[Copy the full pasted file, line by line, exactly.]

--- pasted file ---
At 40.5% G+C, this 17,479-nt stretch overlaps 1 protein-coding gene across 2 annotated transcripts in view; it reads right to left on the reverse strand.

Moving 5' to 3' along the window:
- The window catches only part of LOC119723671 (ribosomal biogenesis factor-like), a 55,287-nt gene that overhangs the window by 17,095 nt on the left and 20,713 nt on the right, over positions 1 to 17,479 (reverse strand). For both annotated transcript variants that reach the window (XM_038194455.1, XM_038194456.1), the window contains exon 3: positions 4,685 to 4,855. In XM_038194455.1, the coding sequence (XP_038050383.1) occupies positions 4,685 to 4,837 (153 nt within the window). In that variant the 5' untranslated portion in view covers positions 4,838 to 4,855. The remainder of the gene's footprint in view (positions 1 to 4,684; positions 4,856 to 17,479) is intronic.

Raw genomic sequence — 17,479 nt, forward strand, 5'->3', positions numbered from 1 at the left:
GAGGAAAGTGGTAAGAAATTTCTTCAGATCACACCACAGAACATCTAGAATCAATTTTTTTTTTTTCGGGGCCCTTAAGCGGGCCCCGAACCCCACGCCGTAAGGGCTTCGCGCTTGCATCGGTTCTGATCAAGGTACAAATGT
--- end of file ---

At 40.5% G+C, this 17,479-nt stretch overlaps 1 protein-coding gene across 2 annotated transcripts in view; it reads right to left on the reverse strand.

Moving 5' to 3' along the window:
- The window catches only part of LOC119723671 (ribosomal biogenesis factor-like), a 55,287-nt gene that overhangs the window by 17,095 nt on the left and 20,713 nt on the right, over positions 1 to 17,479 (reverse strand). For both annotated transcript variants that reach the window (XM_038194455.1, XM_038194456.1), the window contains exon 3: positions 4,685 to 4,855. In XM_038194455.1, the coding sequence (XP_038050383.1) occupies positions 4,685 to 4,837 (153 nt within the window). In that variant the 5' untranslated portion in view covers positions 4,838 to 4,855. The remainder of the gene's footprint in view (positions 1 to 4,684; positions 4,856 to 17,479) is intronic.

Raw genomic sequence — 17,479 nt, forward strand, 5'->3', positions numbered from 1 at the left:
GAGGAAAGTGGTAAGAAATTTCTTCAGATCACACCACAGAACATCTAGAATCAATTTTTTTTTTTTCGGGGCCCTTAAGCGGGCCCCGAACCCCACGCCGTAAGGGCTTCGCGCTTGCATCGGTTCTGATCAAGGTACAAATGT